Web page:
Reviewed by Cheri Rosenberg

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Sandra Barret
Sandra Barret grew up in New England, where she spent more years than she cares to mention as a software programmer. She lives with her partner, two children, and a menagerie of pets. Sandra has been an avid reader of fantasy, horror, and lesbian romance. This interest has led her to pen her own creations in novel and short story format.

Contact her at

Anna Furtado
Book Reviewer for Just About Write; Author of The Heart’s Desire – Book One of The Briarcrest Chronicles, a 2005 GCLS “Goldie” Award Finalist.
Anna's Web site: Contact her at

Arlene Germain
For many years a teacher of English and Creative Writing, Arlene Germain lives with her partner in Massachusetts. She is a book reviewer for The Midwest Book Review, The Independent Gay Writer, the Just About Write Newsletter/E-zine, The Crown—the Golden Crown Literary Society newsletter, and The
Arlene is also a fiction editor. Contact her at

Kathi Isserman
Kathi lives with her partner and two very spoiled cats outside Washington, D.C. When not reading all kinds of books, she can be found on the golf course attempting to hit that little white ball. Her reviews can also be read at,, and The Independent Gay Writer. You can write to her at

Lori L. Lake
Minnesotan Lori L. Lake is the author of the “Gun” series, Different Dress, Ricochet in Time, and a book of short stories called Stepping Out. She also edited the 2005 Lammy finalist The Milk of Human Kindness: Lesbian Authors Write About Mothers and Daughters. Lori is currently at work on her sixth novel, Snow Moon Rising, which comes out in February. She teaches fiction writing at The Loft Literary Center in Minneapolis and often reviews books for various print and online journals.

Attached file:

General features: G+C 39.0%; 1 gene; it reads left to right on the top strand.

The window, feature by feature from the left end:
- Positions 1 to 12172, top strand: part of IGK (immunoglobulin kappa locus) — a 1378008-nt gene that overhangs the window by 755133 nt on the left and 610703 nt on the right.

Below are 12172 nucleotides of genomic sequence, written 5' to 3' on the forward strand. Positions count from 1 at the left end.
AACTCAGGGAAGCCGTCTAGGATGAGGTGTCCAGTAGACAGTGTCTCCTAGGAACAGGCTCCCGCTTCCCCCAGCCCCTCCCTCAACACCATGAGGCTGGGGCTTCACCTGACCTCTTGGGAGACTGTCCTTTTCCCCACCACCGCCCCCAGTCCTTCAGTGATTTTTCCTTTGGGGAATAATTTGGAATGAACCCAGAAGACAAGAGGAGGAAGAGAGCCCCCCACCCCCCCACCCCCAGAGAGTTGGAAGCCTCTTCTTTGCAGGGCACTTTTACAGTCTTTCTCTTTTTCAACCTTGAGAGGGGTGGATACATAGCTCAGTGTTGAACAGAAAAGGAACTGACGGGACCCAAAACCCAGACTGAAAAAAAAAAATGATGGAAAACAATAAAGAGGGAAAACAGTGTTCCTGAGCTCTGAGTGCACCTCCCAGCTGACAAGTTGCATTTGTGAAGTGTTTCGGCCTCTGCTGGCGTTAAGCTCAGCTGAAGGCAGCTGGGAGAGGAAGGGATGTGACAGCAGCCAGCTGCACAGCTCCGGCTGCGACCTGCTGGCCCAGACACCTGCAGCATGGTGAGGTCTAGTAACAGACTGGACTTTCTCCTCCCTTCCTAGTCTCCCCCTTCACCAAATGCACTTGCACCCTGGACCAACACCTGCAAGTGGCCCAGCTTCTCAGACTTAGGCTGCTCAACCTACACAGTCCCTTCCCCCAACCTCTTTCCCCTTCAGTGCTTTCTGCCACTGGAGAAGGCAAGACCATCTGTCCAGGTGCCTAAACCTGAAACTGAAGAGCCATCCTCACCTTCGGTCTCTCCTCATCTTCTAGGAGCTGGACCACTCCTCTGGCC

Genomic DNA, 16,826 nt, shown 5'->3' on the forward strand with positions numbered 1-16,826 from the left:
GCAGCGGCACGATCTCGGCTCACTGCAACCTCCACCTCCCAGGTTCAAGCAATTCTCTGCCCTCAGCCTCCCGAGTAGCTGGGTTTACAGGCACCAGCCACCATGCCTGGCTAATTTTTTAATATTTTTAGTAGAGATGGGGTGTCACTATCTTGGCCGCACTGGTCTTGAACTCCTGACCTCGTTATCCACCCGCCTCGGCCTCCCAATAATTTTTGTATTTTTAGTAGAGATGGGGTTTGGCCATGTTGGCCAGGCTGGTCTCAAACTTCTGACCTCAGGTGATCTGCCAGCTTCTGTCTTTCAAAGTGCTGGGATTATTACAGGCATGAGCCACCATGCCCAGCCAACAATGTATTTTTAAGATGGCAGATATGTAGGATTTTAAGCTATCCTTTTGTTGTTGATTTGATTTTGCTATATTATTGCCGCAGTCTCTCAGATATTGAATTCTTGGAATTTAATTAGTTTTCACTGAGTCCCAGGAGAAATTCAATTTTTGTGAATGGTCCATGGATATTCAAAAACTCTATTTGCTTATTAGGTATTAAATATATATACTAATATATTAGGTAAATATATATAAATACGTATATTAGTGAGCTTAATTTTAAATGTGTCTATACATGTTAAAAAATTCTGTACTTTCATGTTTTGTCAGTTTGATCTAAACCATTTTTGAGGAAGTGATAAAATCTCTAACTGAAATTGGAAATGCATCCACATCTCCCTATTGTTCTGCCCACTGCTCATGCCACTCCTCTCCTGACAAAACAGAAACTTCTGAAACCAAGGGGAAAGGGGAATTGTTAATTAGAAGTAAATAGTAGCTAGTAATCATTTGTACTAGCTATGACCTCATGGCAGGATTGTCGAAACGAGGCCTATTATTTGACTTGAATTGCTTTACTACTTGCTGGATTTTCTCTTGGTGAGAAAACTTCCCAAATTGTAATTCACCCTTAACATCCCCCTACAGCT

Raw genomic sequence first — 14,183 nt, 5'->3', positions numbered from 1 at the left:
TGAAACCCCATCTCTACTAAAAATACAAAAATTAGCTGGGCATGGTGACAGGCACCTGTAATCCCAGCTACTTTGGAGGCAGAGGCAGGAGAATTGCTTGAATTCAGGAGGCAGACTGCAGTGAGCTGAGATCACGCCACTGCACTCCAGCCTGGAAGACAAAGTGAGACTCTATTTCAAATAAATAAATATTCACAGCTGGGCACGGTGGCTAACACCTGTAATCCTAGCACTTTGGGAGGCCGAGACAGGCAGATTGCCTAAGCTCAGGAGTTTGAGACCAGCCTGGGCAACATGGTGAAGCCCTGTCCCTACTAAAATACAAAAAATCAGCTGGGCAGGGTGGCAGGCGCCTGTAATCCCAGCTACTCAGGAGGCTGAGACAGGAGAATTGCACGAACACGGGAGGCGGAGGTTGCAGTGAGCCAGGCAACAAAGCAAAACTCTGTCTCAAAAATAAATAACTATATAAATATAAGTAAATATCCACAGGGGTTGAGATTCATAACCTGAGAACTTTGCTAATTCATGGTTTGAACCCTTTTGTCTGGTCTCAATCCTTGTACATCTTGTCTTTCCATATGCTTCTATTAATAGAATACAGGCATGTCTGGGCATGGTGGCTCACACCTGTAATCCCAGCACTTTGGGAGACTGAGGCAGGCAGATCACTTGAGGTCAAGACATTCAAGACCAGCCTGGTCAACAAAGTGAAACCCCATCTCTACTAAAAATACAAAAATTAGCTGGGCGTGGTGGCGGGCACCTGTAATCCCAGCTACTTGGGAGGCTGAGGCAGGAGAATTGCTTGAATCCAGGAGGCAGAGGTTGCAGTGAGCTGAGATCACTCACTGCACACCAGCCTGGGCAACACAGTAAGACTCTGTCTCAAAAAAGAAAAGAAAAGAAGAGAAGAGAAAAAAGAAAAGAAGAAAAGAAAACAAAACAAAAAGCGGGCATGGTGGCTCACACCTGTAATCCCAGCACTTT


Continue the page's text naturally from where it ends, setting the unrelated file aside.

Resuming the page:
Lynne Pierce
Although she has traveled some, Lynne Pierce is a life-long resident of Virginia and has never felt a need to go far from home for very long. The last thirty-two years have been spent trying to convince high school students that history is relevant to their lives and leading them through the process of learning to think for themselves about issues. Two dogs and three cats allow her to share their space as long as she behaves herself and promises not to bring any more of them home from the shelter….for now. Her main hobby since the age of five has been reading and she has spent the last ten years consuming every work of lesbian fiction that she can get her hands on. Lynne's reviews can be read on the Canadian Lesbian Fiction Addicts site and She welcomes comments from people who want to comment on her reviews as long as you do it in a genteel manner. You can reach Lynne at

Cheri Rosenberg